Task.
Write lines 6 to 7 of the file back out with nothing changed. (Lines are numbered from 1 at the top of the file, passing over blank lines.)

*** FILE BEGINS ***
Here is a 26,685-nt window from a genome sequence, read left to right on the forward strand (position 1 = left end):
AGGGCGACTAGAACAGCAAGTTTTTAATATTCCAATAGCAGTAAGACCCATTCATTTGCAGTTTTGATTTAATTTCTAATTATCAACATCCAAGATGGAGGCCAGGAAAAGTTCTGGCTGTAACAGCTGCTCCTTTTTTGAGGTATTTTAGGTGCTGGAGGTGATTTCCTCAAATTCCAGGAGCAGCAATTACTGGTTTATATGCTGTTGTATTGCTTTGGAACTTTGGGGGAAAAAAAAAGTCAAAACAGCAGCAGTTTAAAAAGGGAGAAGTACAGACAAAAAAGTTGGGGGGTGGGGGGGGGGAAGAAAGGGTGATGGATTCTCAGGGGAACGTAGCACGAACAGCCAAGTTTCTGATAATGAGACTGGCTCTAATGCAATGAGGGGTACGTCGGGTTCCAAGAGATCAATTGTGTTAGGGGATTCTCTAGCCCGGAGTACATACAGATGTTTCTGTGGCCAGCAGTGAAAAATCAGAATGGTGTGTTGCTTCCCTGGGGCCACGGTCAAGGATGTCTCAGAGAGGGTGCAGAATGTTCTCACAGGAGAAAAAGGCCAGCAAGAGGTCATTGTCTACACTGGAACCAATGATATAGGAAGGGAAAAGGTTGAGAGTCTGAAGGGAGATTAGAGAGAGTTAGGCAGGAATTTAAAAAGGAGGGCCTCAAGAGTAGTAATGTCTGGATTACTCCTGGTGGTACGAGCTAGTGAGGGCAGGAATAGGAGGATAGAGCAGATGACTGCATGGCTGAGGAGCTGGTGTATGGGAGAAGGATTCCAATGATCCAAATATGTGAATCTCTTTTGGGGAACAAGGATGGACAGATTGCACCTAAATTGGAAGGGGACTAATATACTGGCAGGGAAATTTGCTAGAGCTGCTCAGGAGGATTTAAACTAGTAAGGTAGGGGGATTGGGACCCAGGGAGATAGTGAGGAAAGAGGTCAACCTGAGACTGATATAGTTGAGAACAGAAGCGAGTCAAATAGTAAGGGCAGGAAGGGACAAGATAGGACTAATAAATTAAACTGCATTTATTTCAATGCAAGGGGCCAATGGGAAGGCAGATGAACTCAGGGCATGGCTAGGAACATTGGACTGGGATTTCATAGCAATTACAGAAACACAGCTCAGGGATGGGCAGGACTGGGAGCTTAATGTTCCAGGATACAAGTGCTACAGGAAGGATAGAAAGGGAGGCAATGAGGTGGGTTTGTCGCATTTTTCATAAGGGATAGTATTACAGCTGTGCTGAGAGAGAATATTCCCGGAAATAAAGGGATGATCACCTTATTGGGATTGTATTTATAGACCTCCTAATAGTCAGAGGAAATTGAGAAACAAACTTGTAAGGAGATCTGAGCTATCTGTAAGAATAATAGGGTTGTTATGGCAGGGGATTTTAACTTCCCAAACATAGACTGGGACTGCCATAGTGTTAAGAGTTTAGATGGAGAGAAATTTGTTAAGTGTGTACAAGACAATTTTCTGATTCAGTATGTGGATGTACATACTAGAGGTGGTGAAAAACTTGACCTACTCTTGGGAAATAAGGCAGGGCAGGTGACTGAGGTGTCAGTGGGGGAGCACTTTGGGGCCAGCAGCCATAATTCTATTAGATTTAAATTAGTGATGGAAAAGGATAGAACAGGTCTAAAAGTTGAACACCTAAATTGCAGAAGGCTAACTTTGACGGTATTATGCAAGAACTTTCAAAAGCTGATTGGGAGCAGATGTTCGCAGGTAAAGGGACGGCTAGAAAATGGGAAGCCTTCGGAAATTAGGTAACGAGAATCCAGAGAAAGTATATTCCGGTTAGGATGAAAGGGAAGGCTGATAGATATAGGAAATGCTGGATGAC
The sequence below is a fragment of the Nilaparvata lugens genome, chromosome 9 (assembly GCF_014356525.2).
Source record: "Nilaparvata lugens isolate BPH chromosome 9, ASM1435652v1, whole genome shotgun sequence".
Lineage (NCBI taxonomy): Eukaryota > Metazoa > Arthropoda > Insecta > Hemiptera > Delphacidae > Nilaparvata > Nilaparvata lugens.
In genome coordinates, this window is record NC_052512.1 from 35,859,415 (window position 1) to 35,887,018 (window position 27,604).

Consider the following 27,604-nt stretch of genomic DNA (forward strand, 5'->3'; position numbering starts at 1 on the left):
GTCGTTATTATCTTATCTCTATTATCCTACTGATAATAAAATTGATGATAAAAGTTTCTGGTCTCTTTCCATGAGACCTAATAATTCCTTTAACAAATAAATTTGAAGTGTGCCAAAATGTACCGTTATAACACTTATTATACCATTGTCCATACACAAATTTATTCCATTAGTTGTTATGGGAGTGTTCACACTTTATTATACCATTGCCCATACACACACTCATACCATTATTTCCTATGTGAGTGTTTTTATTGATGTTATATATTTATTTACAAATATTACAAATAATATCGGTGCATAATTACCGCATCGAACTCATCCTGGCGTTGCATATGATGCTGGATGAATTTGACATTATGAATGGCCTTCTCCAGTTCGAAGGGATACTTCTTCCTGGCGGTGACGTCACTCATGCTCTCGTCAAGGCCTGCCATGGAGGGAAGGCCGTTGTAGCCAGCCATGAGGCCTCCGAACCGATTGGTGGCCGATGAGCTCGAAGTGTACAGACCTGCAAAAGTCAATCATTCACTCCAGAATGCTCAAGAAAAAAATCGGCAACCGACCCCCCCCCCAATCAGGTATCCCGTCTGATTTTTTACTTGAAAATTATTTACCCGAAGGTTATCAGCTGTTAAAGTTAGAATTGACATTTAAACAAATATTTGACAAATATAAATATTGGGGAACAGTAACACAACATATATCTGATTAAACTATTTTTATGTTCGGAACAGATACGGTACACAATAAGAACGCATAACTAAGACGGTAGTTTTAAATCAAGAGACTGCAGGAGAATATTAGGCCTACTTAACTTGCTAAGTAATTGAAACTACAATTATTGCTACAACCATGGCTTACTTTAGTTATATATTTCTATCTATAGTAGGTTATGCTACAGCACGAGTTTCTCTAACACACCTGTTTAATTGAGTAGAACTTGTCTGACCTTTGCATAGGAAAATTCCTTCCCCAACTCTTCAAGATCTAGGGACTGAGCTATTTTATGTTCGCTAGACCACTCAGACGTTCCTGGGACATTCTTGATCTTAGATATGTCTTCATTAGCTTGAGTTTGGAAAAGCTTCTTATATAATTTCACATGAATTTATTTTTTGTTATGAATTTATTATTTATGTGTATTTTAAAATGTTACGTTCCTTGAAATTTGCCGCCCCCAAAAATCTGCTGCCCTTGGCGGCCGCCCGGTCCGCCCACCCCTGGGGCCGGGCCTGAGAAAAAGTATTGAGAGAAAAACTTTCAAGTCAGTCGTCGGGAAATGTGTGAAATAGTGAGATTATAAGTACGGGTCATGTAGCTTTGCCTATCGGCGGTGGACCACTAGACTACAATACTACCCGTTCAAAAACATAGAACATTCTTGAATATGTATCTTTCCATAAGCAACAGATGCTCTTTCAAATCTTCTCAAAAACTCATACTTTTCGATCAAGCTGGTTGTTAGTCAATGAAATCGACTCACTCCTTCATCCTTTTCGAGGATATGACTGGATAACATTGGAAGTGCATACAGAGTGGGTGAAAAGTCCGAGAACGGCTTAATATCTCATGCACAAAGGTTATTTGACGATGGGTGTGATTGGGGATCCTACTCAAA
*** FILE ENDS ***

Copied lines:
In genome coordinates, this window is record NC_052512.1 from 35,859,415 (window position 1) to 35,887,018 (window position 27,604).

Consider the following 27,604-nt stretch of genomic DNA (forward strand, 5'->3'; position numbering starts at 1 on the left):